at a time when the proletariat is still in a very undeveloped state, and has but a fantastic conception of its own position, correspond with the first instinctive yearnings of that class for a general reconstruction of society.
But these Socialist and Communist publications contain also a critical element. They attack every principle of existing society. Hence they are full of the most valuable materials for the enlightenment of the working class. The practical measures proposed in them, such as the abolition of the distinction between town and country, of the family, of the carrying on of industries for the account of private individuals, and of the wage system, the proclamation of social harmony, the conversion of the functions of the State into a mere superintendence of production, all these proposals point solely to the disappearance of class-antagonisms which were, at that time, only just cropping up, and which, in these publications, are recognized under their earliest, indistinct and undefined forms only. These proposals, therefore, are of a purely Utopian character.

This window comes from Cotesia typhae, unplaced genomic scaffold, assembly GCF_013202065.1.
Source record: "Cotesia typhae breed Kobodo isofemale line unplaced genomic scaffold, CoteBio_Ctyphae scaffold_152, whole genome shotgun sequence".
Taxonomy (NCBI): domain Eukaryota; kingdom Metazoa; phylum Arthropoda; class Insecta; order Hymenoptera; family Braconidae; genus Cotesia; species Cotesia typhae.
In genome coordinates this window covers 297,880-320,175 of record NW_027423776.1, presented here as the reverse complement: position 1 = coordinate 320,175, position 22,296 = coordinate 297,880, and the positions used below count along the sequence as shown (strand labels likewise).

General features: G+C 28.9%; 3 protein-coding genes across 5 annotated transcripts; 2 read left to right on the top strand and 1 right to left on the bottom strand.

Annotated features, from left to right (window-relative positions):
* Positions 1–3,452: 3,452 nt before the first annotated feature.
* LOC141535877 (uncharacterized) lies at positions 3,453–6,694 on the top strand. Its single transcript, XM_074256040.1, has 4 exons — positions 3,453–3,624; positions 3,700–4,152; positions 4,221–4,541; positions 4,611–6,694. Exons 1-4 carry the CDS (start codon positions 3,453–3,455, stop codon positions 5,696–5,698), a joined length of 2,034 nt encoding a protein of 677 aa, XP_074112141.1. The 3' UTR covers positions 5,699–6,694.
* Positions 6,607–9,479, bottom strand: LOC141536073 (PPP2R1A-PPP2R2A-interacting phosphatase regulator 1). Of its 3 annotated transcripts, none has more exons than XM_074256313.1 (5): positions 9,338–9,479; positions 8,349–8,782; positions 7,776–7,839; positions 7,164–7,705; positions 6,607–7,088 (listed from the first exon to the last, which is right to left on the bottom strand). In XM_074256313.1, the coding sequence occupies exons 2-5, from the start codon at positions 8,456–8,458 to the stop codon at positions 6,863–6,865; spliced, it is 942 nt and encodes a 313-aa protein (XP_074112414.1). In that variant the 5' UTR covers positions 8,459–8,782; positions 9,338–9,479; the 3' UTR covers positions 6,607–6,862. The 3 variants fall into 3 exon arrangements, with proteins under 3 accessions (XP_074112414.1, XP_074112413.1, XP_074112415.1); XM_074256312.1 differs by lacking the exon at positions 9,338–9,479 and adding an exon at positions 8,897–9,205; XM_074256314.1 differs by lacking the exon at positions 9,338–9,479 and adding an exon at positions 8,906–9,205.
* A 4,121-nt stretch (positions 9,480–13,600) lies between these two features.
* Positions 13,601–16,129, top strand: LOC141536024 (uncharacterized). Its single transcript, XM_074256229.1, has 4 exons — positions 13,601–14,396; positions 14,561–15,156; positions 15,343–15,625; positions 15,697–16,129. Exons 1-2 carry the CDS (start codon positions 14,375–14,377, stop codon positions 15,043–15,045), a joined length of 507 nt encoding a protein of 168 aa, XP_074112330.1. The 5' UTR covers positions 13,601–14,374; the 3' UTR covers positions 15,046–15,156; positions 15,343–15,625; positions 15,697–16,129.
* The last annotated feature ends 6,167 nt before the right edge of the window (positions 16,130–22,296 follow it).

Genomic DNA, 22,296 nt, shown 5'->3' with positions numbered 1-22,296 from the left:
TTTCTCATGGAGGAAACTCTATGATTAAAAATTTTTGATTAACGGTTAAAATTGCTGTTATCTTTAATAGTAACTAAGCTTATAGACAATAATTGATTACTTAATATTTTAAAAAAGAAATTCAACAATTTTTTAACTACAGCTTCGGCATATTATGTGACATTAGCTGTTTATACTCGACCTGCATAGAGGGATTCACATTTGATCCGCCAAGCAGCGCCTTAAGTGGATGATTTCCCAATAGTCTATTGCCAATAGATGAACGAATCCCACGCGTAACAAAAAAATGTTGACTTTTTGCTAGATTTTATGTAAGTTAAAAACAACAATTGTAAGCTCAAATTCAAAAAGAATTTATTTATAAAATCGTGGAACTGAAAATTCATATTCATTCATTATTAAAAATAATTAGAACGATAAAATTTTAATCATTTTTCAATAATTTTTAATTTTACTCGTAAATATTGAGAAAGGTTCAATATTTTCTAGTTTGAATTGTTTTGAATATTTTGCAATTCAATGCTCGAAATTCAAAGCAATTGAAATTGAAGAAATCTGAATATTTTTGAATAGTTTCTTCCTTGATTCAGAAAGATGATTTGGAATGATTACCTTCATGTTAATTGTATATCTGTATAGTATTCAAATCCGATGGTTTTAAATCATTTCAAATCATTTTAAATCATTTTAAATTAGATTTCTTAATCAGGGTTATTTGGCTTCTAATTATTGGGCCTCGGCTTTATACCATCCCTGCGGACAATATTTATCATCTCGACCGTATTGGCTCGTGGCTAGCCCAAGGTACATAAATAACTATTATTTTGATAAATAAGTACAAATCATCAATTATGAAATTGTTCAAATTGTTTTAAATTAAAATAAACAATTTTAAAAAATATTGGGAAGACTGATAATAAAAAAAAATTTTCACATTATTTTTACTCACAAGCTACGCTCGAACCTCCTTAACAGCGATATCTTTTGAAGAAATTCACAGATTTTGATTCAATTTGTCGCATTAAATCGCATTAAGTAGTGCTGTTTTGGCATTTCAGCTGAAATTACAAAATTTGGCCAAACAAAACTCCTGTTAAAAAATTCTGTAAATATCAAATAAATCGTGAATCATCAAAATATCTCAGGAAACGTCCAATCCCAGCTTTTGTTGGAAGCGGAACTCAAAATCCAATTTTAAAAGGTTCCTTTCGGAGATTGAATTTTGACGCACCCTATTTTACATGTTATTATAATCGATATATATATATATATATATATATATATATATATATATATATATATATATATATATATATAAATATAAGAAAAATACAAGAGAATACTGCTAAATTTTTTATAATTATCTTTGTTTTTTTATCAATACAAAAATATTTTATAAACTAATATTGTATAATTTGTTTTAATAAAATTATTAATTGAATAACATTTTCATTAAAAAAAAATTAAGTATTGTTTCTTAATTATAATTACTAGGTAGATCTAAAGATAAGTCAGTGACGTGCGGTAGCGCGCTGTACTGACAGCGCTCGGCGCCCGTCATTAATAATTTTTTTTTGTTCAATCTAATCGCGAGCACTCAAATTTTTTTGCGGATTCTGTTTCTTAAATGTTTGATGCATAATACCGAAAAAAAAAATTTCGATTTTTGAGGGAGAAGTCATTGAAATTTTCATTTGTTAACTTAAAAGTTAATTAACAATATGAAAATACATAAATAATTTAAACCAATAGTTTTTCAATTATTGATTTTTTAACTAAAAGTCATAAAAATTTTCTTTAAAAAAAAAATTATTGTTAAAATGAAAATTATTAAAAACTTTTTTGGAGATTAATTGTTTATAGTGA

The significance of Critical-Utopian Socialism and Communism bears an inverse relation to historical development. In proportion as the modern class struggle develops and takes definite shape, this fantastic standing apart from the contest, these fantastic attacks on it lose all practical value and all theoretical justification. Therefore, although the originators of these systems were, in many respects, revolutionary, their disciples have, in every case, formed mere reactionary sects. They hold fast by the original views of their masters, in opposition to the progressive his-